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'We move on pretty quick', Dogs turn focus to 2017

Bulldogs Go A Paddlin' The Bulldogs hit the water in kayak's at Airey's Inlet as part of their pre-Christmas training camp in Lorne. Armed with a GoPro, Norm Smith Medallist Jason Johannisen takes you onboard his craft for the trip with paddling partner Shane Biggs.

THE PROSPECT of achieving back-to-back flags isn't being used as motivation at the Whitten Oval this pre-season.

Just three months after clinching the club's first premiership in 62 years, the Western Bulldogs have already put their historic flag behind them.

In fact, coach Luke Beveridge hasn't even spoken about the Grand Final since the players arrived back at the club for pre-season training.  

"We move on pretty quick," premiership hero Liam Picken told

"We haven't mentioned going back-to-back because it's a new season with new challenges, we don't look back. We want to look forward and because we've come back later we've just been concentrating on training really well."

Picken is well aware the Bulldogs will be the hunted in 2017, and knows the Dogs will have to raise the bar again.

On an individual note, the 30-year-old also knows he has areas of his game that need improvement.

Picken had a stunning finals series and was instrumental on Grand Final day with 25 disposals and three goals.

He hopes to recapture that form on a more consistent basis next season, but is none the wiser on whether he'll continue to play up forward.

"Our side is going to change a fair bit so I'm not really sure where I'll play or what role I'll have next year," he said.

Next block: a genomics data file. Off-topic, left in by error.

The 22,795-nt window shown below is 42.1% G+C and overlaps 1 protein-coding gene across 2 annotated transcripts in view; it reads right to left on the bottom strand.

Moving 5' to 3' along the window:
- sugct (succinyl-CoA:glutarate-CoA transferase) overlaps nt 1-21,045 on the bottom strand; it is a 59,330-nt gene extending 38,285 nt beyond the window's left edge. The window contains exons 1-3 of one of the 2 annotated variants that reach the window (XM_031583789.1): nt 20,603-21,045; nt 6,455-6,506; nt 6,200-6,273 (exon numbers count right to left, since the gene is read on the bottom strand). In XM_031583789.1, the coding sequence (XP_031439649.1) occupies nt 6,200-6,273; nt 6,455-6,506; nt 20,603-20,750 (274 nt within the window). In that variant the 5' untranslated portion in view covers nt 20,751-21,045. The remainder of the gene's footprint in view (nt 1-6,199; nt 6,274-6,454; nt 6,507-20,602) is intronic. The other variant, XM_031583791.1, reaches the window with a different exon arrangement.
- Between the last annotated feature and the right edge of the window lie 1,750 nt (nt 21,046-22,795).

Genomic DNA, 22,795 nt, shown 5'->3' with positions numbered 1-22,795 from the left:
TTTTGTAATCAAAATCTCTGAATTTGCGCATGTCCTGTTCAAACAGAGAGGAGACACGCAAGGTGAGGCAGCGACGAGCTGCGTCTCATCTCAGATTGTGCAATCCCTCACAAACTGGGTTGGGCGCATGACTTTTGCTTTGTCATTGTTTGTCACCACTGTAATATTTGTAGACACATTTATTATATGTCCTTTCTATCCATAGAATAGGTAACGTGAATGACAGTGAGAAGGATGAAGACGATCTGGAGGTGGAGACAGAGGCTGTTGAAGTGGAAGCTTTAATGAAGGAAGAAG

"All I can do is train in a number of areas in preparation. Ever since Bevo has come in, I've had a few different roles. It helps you and rejuvenates you a little bit.

"I suppose when you play the same role for six or seven years, when you get a new role it's refreshing and exciting."

Picken will be entering his ninth year at the Bulldogs after being drafted in 2009 at the age of 22.

It will also be the final year of his contract following a two-year extension, which was signed in 2015.

Despite turning 30 in August, Picken feels he is still at the peak of his powers.

His body is extremely durable, having missed only three games through injury in the past three years, so it's no surprise he hasn't contemplated retirement.

He has however prepared himself for life after football, whenever that eventuates.

"I think the advantage of starting football late means I haven't been in the system as long compared to guys who were drafted at 18," Picken said.

"Every pre-season I feel good and mentally fresh. I was lucky enough to go to university before I was drafted and then I continued studying while playing footy.

"Your footy career can end in a heartbeat so you need to prepare yourself off the field. But I don't like to look too far ahead. While I'm still able to play football and I want to just enjoy it and try to get the most out of myself."

Picken has a commerce degree under his belt and has also completed further post-graduate studies.